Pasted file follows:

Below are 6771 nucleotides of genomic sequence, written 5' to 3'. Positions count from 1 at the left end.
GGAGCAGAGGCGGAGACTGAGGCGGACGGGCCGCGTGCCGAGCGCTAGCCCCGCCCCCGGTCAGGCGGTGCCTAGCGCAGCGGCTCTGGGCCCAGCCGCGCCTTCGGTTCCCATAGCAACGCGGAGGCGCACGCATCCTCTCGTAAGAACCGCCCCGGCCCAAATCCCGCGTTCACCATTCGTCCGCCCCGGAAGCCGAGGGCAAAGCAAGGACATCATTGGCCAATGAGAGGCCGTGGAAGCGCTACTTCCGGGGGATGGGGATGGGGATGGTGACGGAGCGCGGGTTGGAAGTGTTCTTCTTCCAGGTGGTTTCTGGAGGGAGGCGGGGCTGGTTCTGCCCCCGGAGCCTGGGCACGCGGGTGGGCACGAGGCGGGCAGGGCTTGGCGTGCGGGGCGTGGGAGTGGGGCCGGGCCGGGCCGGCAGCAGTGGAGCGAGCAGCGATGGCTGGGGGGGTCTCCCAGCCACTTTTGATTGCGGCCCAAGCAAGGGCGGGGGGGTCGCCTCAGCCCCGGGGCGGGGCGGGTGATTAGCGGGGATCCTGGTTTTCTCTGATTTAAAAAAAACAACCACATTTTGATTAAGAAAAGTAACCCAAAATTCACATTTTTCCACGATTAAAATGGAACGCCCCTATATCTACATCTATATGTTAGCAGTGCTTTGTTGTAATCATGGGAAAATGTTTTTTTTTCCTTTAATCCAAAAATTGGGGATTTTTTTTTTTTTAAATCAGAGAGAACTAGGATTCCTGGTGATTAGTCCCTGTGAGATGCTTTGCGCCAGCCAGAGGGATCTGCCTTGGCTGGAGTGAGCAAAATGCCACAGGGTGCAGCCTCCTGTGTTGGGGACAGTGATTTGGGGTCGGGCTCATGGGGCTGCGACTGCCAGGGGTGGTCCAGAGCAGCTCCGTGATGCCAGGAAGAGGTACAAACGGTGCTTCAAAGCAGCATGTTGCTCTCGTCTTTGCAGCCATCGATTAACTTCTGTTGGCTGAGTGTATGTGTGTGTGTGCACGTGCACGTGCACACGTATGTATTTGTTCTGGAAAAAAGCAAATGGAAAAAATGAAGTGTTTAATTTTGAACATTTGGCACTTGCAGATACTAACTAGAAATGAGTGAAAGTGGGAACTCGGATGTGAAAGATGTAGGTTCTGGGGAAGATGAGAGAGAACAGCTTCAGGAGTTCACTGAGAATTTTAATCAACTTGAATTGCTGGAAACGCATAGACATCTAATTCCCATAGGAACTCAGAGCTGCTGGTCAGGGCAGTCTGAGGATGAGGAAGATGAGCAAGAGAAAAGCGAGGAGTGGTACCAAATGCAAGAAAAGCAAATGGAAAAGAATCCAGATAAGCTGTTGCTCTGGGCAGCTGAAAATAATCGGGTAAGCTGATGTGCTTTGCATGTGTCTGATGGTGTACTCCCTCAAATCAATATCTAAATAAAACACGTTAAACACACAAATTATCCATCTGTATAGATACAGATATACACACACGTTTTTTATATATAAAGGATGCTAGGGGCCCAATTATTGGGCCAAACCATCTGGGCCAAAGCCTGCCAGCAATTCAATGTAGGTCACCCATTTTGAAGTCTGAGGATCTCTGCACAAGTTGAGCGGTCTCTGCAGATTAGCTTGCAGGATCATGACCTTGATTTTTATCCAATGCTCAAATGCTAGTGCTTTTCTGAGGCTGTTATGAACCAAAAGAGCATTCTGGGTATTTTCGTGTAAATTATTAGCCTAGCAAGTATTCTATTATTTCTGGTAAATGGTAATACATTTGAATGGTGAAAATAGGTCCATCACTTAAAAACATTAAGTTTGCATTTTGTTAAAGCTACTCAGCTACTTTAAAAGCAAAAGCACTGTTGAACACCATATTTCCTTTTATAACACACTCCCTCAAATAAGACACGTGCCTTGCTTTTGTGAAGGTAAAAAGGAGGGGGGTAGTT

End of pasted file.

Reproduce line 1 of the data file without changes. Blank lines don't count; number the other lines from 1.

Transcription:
Below are 6771 nucleotides of genomic sequence, written 5' to 3'. Positions count from 1 at the left end.